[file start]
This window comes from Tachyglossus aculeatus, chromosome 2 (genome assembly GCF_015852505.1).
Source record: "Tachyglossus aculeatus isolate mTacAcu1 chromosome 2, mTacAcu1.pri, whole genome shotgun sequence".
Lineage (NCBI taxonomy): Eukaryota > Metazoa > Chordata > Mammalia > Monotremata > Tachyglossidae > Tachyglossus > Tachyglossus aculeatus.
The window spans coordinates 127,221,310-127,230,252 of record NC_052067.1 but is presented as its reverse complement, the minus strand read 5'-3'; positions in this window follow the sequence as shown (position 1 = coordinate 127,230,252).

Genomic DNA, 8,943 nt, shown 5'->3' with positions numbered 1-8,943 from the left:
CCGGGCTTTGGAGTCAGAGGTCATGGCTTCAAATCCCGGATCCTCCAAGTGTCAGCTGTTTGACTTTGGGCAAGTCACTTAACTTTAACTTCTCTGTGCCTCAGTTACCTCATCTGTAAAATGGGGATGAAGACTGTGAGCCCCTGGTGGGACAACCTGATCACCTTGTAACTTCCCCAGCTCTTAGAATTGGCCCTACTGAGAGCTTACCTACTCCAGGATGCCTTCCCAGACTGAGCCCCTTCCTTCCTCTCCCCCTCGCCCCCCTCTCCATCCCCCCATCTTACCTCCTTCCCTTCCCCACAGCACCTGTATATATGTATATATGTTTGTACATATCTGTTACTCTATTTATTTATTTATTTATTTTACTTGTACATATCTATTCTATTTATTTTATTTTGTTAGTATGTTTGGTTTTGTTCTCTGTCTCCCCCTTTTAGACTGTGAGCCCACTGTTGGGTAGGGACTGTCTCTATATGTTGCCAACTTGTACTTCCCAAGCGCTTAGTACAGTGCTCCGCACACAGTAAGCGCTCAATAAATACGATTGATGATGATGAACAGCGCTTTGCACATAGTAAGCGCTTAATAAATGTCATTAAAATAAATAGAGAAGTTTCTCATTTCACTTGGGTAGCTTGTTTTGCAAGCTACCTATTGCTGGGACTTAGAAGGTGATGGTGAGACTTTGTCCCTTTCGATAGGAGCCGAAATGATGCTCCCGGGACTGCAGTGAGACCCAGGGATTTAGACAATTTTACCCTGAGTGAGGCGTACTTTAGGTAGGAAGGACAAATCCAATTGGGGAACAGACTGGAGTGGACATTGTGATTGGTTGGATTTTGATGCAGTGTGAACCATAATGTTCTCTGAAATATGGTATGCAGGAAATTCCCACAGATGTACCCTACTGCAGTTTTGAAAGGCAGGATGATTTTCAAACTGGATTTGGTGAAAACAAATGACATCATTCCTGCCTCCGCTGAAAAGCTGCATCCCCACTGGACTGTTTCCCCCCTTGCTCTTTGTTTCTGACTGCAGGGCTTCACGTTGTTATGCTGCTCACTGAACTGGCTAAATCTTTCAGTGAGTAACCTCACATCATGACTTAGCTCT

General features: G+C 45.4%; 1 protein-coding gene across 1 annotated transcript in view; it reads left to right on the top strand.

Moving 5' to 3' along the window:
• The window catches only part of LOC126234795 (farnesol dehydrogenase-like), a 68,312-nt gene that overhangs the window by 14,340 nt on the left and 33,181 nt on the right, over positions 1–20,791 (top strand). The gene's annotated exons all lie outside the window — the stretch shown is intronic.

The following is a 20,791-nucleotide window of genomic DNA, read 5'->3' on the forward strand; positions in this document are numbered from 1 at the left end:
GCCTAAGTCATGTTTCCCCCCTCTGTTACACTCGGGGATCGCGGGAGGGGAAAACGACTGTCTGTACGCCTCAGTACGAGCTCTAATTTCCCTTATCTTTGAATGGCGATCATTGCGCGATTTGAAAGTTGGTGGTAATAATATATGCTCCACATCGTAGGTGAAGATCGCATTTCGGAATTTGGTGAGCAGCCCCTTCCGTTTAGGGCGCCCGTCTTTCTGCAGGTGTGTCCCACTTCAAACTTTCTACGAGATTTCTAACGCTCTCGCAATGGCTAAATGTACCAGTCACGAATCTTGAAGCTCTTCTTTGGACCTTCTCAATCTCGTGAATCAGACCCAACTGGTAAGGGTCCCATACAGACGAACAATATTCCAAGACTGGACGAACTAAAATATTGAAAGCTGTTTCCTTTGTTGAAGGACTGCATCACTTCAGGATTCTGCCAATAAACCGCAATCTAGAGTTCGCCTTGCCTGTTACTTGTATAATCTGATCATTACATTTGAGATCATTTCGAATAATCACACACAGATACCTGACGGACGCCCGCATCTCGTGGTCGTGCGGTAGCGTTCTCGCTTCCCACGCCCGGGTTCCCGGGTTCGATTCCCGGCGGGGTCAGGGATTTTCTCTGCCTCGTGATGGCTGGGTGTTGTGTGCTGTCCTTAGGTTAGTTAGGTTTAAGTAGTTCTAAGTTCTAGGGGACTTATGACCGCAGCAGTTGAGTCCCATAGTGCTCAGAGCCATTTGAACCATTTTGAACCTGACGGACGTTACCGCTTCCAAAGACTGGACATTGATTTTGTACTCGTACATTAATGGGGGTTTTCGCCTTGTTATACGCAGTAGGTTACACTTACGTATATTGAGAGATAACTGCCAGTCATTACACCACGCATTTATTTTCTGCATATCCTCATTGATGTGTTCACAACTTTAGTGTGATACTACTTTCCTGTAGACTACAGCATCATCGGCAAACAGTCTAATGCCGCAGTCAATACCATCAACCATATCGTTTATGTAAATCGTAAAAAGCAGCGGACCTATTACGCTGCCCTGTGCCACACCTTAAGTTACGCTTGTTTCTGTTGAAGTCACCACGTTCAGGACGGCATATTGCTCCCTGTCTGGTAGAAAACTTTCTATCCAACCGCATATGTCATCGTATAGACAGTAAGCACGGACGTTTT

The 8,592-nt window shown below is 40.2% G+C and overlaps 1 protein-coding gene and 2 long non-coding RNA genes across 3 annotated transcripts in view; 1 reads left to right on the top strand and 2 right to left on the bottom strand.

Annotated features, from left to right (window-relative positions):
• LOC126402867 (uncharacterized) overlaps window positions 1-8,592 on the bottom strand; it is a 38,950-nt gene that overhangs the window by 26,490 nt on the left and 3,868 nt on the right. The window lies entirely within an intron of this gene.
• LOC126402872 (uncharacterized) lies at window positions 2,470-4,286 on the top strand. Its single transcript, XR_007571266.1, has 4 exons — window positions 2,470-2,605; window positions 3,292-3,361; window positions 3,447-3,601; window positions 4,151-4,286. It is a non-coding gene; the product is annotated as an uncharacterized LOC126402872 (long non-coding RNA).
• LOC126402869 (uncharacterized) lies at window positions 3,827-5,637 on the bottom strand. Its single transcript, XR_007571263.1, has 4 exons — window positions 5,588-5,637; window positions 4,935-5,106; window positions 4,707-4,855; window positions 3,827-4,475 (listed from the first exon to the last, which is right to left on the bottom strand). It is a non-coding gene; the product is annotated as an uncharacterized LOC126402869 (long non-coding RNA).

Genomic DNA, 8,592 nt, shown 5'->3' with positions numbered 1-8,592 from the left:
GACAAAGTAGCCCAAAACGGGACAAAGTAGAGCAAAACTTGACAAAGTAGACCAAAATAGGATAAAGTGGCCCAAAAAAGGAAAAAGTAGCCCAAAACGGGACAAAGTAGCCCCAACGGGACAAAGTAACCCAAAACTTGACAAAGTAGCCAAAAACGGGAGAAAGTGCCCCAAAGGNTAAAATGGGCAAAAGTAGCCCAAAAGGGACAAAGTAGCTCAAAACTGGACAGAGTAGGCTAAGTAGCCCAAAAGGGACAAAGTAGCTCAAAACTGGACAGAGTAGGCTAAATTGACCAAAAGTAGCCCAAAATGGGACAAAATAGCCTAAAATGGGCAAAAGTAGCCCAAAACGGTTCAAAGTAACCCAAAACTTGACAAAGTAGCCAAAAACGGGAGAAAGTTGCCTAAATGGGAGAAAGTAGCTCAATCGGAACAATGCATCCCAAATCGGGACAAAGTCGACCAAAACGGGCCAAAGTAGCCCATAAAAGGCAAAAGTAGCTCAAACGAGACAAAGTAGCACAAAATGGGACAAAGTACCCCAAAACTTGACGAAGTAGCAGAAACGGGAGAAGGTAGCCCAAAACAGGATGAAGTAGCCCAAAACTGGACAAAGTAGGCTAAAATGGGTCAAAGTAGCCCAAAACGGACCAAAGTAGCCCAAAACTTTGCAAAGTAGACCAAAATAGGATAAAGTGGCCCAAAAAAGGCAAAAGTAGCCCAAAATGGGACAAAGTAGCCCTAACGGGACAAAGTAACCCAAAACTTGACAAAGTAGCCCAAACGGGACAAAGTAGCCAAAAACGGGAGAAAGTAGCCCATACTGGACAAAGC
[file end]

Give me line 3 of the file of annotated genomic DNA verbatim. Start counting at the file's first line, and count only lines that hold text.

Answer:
Lineage (NCBI taxonomy): Eukaryota > Metazoa > Chordata > Mammalia > Monotremata > Tachyglossidae > Tachyglossus > Tachyglossus aculeatus.